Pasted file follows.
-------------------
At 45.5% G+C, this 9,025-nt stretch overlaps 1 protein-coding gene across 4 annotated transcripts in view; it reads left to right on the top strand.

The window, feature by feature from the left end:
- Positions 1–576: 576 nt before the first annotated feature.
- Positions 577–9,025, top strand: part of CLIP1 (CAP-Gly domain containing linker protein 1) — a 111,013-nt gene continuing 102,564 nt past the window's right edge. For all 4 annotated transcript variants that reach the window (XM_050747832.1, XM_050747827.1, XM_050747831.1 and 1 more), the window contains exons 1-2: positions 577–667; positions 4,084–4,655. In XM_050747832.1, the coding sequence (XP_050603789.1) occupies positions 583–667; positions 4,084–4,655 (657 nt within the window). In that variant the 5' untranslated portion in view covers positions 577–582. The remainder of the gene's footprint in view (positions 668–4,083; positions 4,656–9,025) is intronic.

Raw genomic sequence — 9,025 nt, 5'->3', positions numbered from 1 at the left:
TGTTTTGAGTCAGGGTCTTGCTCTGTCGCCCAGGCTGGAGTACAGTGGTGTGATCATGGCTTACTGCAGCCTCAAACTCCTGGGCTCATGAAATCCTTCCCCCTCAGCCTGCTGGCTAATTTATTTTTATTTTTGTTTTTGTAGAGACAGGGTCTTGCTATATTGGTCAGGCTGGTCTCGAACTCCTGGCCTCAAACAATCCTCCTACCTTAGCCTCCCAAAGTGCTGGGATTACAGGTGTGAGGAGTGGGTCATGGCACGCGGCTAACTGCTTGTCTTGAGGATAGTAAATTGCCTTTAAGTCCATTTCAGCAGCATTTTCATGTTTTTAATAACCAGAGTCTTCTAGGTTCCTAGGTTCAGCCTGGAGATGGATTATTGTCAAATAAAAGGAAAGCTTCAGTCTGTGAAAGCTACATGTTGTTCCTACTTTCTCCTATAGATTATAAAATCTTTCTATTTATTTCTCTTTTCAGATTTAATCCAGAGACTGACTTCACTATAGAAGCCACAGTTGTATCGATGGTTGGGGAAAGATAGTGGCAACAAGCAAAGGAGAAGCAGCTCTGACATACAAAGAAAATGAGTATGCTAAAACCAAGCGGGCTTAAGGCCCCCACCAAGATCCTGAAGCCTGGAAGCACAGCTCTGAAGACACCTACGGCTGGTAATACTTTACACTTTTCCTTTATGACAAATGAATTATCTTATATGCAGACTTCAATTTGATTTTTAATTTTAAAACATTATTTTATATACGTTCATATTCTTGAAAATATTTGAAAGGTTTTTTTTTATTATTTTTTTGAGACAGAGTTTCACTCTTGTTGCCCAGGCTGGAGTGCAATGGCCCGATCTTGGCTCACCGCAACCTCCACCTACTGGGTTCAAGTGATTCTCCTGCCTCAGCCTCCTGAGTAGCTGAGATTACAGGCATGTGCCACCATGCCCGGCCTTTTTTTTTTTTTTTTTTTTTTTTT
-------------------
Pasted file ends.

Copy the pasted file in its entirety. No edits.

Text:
At 45.5% G+C, this 9,025-nt stretch overlaps 1 protein-coding gene across 4 annotated transcripts in view; it reads left to right on the top strand.

The window, feature by feature from the left end:
- Positions 1–576: 576 nt before the first annotated feature.
- Positions 577–9,025, top strand: part of CLIP1 (CAP-Gly domain containing linker protein 1) — a 111,013-nt gene continuing 102,564 nt past the window's right edge. For all 4 annotated transcript variants that reach the window (XM_050747832.1, XM_050747827.1, XM_050747831.1 and 1 more), the window contains exons 1-2: positions 577–667; positions 4,084–4,655. In XM_050747832.1, the coding sequence (XP_050603789.1) occupies positions 583–667; positions 4,084–4,655 (657 nt within the window). In that variant the 5' untranslated portion in view covers positions 577–582. The remainder of the gene's footprint in view (positions 668–4,083; positions 4,656–9,025) is intronic.

Raw genomic sequence — 9,025 nt, 5'->3', positions numbered from 1 at the left:
TGTTTTGAGTCAGGGTCTTGCTCTGTCGCCCAGGCTGGAGTACAGTGGTGTGATCATGGCTTACTGCAGCCTCAAACTCCTGGGCTCATGAAATCCTTCCCCCTCAGCCTGCTGGCTAATTTATTTTTATTTTTGTTTTTGTAGAGACAGGGTCTTGCTATATTGGTCAGGCTGGTCTCGAACTCCTGGCCTCAAACAATCCTCCTACCTTAGCCTCCCAAAGTGCTGGGATTACAGGTGTGAGGAGTGGGTCATGGCACGCGGCTAACTGCTTGTCTTGAGGATAGTAAATTGCCTTTAAGTCCATTTCAGCAGCATTTTCATGTTTTTAATAACCAGAGTCTTCTAGGTTCCTAGGTTCAGCCTGGAGATGGATTATTGTCAAATAAAAGGAAAGCTTCAGTCTGTGAAAGCTACATGTTGTTCCTACTTTCTCCTATAGATTATAAAATCTTTCTATTTATTTCTCTTTTCAGATTTAATCCAGAGACTGACTTCACTATAGAAGCCACAGTTGTATCGATGGTTGGGGAAAGATAGTGGCAACAAGCAAAGGAGAAGCAGCTCTGACATACAAAGAAAATGAGTATGCTAAAACCAAGCGGGCTTAAGGCCCCCACCAAGATCCTGAAGCCTGGAAGCACAGCTCTGAAGACACCTACGGCTGGTAATACTTTACACTTTTCCTTTATGACAAATGAATTATCTTATATGCAGACTTCAATTTGATTTTTAATTTTAAAACATTATTTTATATACGTTCATATTCTTGAAAATATTTGAAAGGTTTTTTTTTATTATTTTTTTGAGACAGAGTTTCACTCTTGTTGCCCAGGCTGGAGTGCAATGGCCCGATCTTGGCTCACCGCAACCTCCACCTACTGGGTTCAAGTGATTCTCCTGCCTCAGCCTCCTGAGTAGCTGAGATTACAGGCATGTGCCACCATGCCCGGCCTTTTTTTTTTTTTTTTTTTTTTTTT